Original SEGA Megadrive

Ripping the poor guts from an original release SEGA MegaDrive and replacing it with a Raspberry Pi.

Growing up, the MegaDrive was one of my earliest gaming consoles. It wasn’t the first, I had an Amiga 600 when I was little but most of my childhood gaming memories came from Sega. Kid Chameleon, Road Rash and Streets of Rage were staples in our house and games I still love to this day. Thanks to the hoarders of eBay, I managed to pick up a broken MegaDrive for a few pounds, it didn’t work but it was the Mark I, the version I had as a child.

The first thing I did was rip out the non functional innards and prepared a Raspberry Pi 2 B, loaded with the wonderful setup of RetroPie. RetroPie is a system image that can be loaded onto a raspberry pi and features a suite of old console emulators and an interface which is clean, elegant and easy to navigate using a gamepad. With the image loaded, I added a usb thumb drive full of ROMs I used to love (note: downloading ROMs is meant as a backup or alternative method for playing retro games you already legally own). I also acquired a small chip from Mausberry Circuits which acts as a power switch for the raspberry pi, triggering a proper shutdown and only cutting the power to the pi after the shutdown has completed.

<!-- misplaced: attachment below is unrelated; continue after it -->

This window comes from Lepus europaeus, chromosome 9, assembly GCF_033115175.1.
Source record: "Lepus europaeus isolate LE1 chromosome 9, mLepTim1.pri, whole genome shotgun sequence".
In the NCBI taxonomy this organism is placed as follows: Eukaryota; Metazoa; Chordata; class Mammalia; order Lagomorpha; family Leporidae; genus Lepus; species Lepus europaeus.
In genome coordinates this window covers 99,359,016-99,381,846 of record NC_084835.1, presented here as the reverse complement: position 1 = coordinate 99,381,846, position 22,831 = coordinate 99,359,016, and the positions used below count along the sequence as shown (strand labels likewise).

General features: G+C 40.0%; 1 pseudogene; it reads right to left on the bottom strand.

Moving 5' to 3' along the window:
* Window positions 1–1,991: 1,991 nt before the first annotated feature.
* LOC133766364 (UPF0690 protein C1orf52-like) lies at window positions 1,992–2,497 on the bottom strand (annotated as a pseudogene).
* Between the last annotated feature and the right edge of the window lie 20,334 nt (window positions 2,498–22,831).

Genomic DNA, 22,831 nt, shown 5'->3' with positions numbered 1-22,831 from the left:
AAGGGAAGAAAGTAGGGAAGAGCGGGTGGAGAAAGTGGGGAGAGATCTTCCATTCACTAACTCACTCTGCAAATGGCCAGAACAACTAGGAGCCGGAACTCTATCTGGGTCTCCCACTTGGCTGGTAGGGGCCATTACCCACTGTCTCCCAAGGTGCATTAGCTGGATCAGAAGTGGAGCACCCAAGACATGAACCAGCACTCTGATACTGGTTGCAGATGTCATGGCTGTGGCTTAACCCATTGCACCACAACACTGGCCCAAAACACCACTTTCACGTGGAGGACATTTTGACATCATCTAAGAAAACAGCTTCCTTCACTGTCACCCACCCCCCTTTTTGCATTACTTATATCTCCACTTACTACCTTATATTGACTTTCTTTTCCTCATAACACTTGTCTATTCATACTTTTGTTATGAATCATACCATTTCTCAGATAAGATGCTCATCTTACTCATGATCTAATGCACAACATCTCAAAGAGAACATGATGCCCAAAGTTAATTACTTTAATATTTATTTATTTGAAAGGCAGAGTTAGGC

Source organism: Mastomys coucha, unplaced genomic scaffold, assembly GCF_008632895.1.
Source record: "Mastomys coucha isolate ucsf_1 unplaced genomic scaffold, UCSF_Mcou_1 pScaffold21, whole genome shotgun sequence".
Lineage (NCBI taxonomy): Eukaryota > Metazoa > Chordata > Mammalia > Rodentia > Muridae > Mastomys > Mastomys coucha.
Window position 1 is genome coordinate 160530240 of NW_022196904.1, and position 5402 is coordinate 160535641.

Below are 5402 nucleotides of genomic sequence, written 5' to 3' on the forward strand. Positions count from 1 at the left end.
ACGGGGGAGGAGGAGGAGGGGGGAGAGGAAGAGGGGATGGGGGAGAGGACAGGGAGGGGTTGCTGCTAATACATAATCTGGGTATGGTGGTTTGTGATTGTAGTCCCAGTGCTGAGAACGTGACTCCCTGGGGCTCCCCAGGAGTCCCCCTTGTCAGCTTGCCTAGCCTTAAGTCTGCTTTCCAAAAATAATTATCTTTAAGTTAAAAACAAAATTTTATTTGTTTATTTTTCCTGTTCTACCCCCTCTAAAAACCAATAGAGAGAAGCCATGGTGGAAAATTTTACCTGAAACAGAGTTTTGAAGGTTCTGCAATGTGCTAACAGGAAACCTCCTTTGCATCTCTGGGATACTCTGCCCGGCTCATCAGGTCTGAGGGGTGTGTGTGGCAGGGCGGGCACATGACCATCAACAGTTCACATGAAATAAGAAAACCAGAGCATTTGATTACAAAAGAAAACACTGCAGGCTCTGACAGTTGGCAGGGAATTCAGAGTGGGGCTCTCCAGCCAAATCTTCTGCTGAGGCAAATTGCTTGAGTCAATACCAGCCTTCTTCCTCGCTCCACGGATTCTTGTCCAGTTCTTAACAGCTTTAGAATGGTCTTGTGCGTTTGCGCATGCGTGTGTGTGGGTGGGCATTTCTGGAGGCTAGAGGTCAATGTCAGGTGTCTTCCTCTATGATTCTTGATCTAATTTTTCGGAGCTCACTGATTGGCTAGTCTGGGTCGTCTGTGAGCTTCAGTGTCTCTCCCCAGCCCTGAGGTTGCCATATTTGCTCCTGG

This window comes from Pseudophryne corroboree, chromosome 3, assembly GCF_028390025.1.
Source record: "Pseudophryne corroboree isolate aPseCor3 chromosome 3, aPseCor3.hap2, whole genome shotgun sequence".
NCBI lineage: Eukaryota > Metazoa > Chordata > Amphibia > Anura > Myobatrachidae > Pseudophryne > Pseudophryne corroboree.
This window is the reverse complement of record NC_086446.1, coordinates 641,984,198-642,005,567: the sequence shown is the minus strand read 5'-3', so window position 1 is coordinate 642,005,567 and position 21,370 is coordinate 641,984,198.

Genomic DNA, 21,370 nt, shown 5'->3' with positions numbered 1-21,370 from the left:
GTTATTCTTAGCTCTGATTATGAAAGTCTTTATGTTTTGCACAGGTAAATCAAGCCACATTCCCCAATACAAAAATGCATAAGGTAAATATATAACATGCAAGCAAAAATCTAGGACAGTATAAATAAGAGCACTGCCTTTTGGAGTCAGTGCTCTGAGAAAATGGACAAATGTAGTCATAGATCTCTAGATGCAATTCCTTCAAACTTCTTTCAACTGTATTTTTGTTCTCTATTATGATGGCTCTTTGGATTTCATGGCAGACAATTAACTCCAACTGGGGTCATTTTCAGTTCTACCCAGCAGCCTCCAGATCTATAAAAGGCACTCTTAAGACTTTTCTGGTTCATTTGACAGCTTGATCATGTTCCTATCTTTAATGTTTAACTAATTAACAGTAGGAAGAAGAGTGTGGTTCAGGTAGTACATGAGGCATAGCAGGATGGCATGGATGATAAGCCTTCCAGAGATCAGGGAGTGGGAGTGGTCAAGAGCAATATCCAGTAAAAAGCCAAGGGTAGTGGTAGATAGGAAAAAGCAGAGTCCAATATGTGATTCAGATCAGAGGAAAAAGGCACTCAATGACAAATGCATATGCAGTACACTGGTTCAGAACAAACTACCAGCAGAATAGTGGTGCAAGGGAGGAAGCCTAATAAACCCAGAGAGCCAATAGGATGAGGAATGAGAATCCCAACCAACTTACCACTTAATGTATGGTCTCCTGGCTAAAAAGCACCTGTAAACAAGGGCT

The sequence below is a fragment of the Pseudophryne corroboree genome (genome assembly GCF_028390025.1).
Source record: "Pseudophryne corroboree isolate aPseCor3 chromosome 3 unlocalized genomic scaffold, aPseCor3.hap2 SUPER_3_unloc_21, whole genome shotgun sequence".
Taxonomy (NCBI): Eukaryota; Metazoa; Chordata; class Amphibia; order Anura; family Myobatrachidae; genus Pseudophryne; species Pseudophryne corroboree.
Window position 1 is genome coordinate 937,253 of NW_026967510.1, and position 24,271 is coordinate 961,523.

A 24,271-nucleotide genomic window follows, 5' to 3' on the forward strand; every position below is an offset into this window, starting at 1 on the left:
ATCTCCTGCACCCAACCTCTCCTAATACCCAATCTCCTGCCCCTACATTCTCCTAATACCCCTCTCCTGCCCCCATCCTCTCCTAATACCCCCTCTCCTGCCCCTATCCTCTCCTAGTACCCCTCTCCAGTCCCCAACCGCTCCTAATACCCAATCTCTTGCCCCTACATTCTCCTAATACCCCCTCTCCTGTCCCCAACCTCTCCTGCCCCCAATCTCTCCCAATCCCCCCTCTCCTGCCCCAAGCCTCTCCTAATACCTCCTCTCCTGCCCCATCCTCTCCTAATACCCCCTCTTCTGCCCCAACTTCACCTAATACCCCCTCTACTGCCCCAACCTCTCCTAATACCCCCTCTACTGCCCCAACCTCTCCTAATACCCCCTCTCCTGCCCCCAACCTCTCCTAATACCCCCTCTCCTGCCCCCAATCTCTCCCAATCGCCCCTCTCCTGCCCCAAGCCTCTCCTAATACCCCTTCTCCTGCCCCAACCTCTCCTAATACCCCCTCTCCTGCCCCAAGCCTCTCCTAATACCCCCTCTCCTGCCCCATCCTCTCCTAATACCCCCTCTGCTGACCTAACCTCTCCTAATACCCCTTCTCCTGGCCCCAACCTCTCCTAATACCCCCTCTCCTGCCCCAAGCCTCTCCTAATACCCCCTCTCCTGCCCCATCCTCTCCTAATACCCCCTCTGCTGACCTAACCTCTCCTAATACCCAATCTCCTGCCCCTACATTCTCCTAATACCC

The pi was installed using small 3mm bolts through the bottom of the case and USB extension cables ran two USB ports to the front, replacing the controller ports. I mounted a switch to the original power switch casing of the Mega Drive using what I had to hand (assorted small bolts and perfboard). And once again, it lives! Not only does it live, It remains connected to my TV using HDMI, already loaded with a suite of games from a number of retro consoles without the need to even change cartridges. In fact, on a small USB drive I’m fairly sure you could load it with every 8 and 16 bit game there was. I also picked up a fightpad made by MadCatz which I recommend for any retro gaming setup. It’s technically a PS4 controller, giving you an extra home button you can map to something useful like exiting a game to the menu, but the shoulder buttons are moved to the face of the pad giving a layout similar to the old 6 button megadrive controllers but with a modern, sturdy feel and high build quality.